While it won’t look as good on fall Saturdays, it will allow UNC to use the field as often as it wants without damaging the surface.

“Installing synthetic grass at Kenan Stadium not only is the best option for our football team and football game days – it also benefits our other varsity programs that may want to use Kenan as a conditioning space,” Tar Heels AD Bubba Cunningham said in a statement. “With 28 teams and more than 800 student-athletes, we are always looking for ways to create multi-use spaces, and installing synthetic grass at Kenan does that.”

North Carolina will go with RootZone 3D3 Blend, made by AstroTurf. The installation will begin on May 12, after spring graduation, and take “about eight weeks,” which would put Kenan Stadium’s field back in play well in time for training camp.

“I think this is a positive addition for not only our football program, but the athletics department as a whole,” added Mack Brown. “This will make the facility more versatile and give us a number of options for workouts and practices.”

With the change, North Carolina will become the sixth ACC program to play on an artificial surface, joining Boston College, Duke, Louisville, Syracuse and Wake Forest.

NCAA to appeal federal antitrust ruling

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The NCAA will appeal a ruling that found the organization in violation of antitrust laws, the organization announced on Saturday.

“We believe, and the Supreme Court has recognized, that N.C.A.A. member schools and conferences are best positioned to strengthen and revise their rules to better support student-athletes, rather than forcing these issues into continuous litigation,” NCAA chief legal officer Donald Remy said.

The anticipated ruling by US District Court judge Claudia Wilken was technically a win for the plaintiffs — a group of former Division I football and basketball players, led by former West Virginia running back Shawne Alston and former Cal basketball player Justine Hartman and collectively referred to as “Alston” — and a blow for the NCAA, though neither side left the courtroom feeling like victors.

Wilken found the NCAA’s amateurism rules were indeed illegal collusion. But rather than blow up the entire system and allowing conferences to set such rules as tight or loose as they would like, the judge instead ruled the NCAA could no longer cap student-athletes’ compensation and benefits only as far as said benefits applied to education.

“Technically the plaintiffs won the case and the NCAA will not be happy that they were found to be in violation of antitrust law, but ultimately this allows the NCAA to keep the bulk of their amateurism rules in place,” Gabe Feldman, director of Tulane’s sports law program, told the AP at the time.

So, athletes did not win the right to market their name, image and likeness on the free market, but the NCAA could not stop schools from giving its athletes as many laptops as they would like, to pick a rough example.

Clearly, though, the NCAA will not take that loss-that-was-in-actuality-more-like-a-victory lying down, and will instead appeal to the United States Court of Appeals for the Ninth Circuit, where in 2015 a three-judge panel ruled all payments to athletes must be “tethered to education.”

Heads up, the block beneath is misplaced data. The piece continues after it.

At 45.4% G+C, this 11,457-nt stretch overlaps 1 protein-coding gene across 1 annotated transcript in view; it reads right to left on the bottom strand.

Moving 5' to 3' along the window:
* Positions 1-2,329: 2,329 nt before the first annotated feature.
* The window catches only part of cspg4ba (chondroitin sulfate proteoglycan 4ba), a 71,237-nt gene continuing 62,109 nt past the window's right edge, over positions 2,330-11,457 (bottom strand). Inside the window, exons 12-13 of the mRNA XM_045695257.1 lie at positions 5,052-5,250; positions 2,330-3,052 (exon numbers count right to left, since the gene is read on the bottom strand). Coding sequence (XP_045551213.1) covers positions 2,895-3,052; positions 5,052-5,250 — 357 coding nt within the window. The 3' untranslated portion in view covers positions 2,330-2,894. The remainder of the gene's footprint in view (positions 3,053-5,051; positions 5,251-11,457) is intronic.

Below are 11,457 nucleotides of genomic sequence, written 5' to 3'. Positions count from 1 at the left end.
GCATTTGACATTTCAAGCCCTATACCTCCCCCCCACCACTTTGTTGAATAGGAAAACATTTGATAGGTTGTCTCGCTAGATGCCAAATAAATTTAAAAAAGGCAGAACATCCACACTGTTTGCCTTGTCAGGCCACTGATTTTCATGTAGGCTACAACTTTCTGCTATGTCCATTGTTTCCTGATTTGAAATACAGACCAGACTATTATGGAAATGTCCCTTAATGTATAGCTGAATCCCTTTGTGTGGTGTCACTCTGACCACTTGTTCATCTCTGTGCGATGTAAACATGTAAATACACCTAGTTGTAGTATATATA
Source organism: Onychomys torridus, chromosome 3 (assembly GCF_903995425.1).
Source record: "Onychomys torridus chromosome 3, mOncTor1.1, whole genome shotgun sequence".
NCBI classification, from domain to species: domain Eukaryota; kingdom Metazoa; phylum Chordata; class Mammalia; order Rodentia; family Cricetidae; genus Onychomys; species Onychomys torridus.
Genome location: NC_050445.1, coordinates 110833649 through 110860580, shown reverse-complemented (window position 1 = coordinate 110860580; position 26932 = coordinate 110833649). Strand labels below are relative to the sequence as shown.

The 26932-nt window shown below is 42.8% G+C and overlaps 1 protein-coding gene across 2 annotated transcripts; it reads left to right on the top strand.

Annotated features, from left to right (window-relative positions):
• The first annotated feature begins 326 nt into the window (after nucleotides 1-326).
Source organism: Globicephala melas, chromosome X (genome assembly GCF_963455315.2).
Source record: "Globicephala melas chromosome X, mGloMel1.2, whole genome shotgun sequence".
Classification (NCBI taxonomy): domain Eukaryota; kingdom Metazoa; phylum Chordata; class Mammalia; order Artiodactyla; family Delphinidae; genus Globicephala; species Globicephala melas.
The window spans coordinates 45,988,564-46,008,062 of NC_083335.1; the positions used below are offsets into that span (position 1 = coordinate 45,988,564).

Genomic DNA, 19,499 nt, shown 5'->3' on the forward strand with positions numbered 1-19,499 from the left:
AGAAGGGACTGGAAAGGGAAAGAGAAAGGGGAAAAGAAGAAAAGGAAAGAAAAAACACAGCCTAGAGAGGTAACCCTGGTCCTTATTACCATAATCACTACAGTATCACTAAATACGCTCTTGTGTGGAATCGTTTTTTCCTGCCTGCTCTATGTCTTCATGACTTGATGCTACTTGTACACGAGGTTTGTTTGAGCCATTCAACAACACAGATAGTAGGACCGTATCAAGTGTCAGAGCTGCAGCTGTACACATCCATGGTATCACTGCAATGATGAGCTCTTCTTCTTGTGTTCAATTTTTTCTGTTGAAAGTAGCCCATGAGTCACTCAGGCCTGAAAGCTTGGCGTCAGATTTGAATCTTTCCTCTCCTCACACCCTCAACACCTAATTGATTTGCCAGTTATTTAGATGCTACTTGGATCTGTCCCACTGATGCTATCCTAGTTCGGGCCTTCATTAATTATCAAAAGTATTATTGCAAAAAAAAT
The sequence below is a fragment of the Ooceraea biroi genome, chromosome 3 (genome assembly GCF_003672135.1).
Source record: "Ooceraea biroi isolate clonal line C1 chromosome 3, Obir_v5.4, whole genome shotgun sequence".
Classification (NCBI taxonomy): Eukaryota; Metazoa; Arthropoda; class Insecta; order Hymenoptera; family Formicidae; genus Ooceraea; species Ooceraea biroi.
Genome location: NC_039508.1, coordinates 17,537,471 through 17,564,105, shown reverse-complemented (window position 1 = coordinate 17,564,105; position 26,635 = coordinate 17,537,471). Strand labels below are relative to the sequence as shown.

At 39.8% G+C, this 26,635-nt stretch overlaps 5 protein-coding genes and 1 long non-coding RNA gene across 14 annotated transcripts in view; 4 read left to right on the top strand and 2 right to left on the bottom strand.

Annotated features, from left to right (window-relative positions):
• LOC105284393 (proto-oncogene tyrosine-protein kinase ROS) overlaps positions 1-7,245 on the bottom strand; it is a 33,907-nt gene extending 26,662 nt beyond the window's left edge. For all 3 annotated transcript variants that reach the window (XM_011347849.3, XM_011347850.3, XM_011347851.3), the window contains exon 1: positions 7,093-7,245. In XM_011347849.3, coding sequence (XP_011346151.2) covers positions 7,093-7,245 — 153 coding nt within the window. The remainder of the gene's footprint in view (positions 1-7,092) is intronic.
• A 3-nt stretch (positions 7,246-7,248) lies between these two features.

LSU lands commitment from Demon Clowney

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Each year, various outlets put out an All-Name Team for the recruiting class that just signed. We not only have the Class of 2020’s All-Name Team MVP, we have a first ballot entry into the Name Hall of Fame (Hall of Name?): Demon Clowney.

The player, whose name looks like Demon Clown with a couple letters tacked on the end but is actually pronounced Da-Mon, a 4-star defensive end from Baltimore, committed to LSU on Saturday. The Tigers beat out Georgia and Clemson for Clowney’s pledge, among others.

Standing 6-foot-4 and weighing 225 pounds, Clowney is the second cousin of Jadeveon Clowney, though the two aren’t that close, as is common of distant relatives born a decade apart and raised in separate states.

“I know there are a lot of people probably coming out of the woodwork with their hands out, and that’s not me,” Demon told Bleacher Report in 2018 on reaching out to Jadeveon. “I’m doing what I have to do.”

With Clowney’s pledge, LSU’s 10-man 2020 class now ranks No. 2 nationally in the 247Sports Composite rankings.

Georgia early enrollee arrested on disorderly conduct charge

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Georgia cornerback Tyrique Stevenson was arrested Sunday morning on charges of disorderly conduct, according to Athens-Clarke County jail records obtained by the Atlanta Journal-Constitution.

A 5-star early enrollee from Homestead, Fla., Stevenson was booked at 2:42 a.m. and released on $1,000 bond at 3:26 a.m.

Disorderly conduct is a misdemeanor.

While the events that led to the arrest remain light and Georgia has not commented on the incident, it is part of a concerning trend for the program.

Stevenson is the third Bulldog arrested in the past month, joining linebacker Jaden Hunter and defensive back Latavious Brini. Hunter was arrested for a traffic violation and driving with a suspended license, while Brini was charged with simple battery for allegedly slapping a man outside an Athens bar on Feb. 28.

All three charges are misdemeanors.